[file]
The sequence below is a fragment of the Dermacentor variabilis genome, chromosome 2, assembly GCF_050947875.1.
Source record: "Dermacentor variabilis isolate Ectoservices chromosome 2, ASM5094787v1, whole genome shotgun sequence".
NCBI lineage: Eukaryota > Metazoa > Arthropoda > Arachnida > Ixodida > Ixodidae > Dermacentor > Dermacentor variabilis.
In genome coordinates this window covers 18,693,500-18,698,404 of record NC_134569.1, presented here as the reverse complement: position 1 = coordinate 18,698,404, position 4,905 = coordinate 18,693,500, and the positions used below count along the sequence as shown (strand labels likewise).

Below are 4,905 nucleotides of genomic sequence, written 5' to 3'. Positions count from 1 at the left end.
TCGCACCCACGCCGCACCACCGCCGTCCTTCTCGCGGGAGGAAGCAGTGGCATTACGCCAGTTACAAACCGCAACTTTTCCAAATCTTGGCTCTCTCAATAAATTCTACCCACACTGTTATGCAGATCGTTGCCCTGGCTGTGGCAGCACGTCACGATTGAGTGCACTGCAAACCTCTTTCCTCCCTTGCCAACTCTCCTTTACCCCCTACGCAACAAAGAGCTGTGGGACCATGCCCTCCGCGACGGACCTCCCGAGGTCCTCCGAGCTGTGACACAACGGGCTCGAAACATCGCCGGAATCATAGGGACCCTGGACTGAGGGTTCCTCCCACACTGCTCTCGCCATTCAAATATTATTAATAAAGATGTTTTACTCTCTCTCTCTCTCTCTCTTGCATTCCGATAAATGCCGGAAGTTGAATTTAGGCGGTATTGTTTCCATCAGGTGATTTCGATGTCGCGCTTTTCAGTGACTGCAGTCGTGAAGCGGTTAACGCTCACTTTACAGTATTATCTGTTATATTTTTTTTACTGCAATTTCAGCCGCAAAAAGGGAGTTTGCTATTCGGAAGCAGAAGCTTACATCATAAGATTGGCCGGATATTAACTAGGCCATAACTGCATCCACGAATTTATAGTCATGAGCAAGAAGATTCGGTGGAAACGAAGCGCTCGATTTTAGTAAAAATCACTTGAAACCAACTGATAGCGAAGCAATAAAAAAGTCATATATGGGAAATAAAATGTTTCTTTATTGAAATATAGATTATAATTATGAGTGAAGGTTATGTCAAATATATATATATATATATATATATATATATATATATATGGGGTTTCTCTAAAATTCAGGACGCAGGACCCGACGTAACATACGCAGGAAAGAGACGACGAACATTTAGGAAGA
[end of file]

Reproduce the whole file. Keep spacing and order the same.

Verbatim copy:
The sequence below is a fragment of the Dermacentor variabilis genome, chromosome 2, assembly GCF_050947875.1.
Source record: "Dermacentor variabilis isolate Ectoservices chromosome 2, ASM5094787v1, whole genome shotgun sequence".
NCBI lineage: Eukaryota > Metazoa > Arthropoda > Arachnida > Ixodida > Ixodidae > Dermacentor > Dermacentor variabilis.
In genome coordinates this window covers 18,693,500-18,698,404 of record NC_134569.1, presented here as the reverse complement: position 1 = coordinate 18,698,404, position 4,905 = coordinate 18,693,500, and the positions used below count along the sequence as shown (strand labels likewise).

Below are 4,905 nucleotides of genomic sequence, written 5' to 3'. Positions count from 1 at the left end.
TCGCACCCACGCCGCACCACCGCCGTCCTTCTCGCGGGAGGAAGCAGTGGCATTACGCCAGTTACAAACCGCAACTTTTCCAAATCTTGGCTCTCTCAATAAATTCTACCCACACTGTTATGCAGATCGTTGCCCTGGCTGTGGCAGCACGTCACGATTGAGTGCACTGCAAACCTCTTTCCTCCCTTGCCAACTCTCCTTTACCCCCTACGCAACAAAGAGCTGTGGGACCATGCCCTCCGCGACGGACCTCCCGAGGTCCTCCGAGCTGTGACACAACGGGCTCGAAACATCGCCGGAATCATAGGGACCCTGGACTGAGGGTTCCTCCCACACTGCTCTCGCCATTCAAATATTATTAATAAAGATGTTTTACTCTCTCTCTCTCTCTCTCTTGCATTCCGATAAATGCCGGAAGTTGAATTTAGGCGGTATTGTTTCCATCAGGTGATTTCGATGTCGCGCTTTTCAGTGACTGCAGTCGTGAAGCGGTTAACGCTCACTTTACAGTATTATCTGTTATATTTTTTTTACTGCAATTTCAGCCGCAAAAAGGGAGTTTGCTATTCGGAAGCAGAAGCTTACATCATAAGATTGGCCGGATATTAACTAGGCCATAACTGCATCCACGAATTTATAGTCATGAGCAAGAAGATTCGGTGGAAACGAAGCGCTCGATTTTAGTAAAAATCACTTGAAACCAACTGATAGCGAAGCAATAAAAAAGTCATATATGGGAAATAAAATGTTTCTTTATTGAAATATAGATTATAATTATGAGTGAAGGTTATGTCAAATATATATATATATATATATATATATATATATATATATGGGGTTTCTCTAAAATTCAGGACGCAGGACCCGACGTAACATACGCAGGAAAGAGACGACGAACATTTAGGAAGA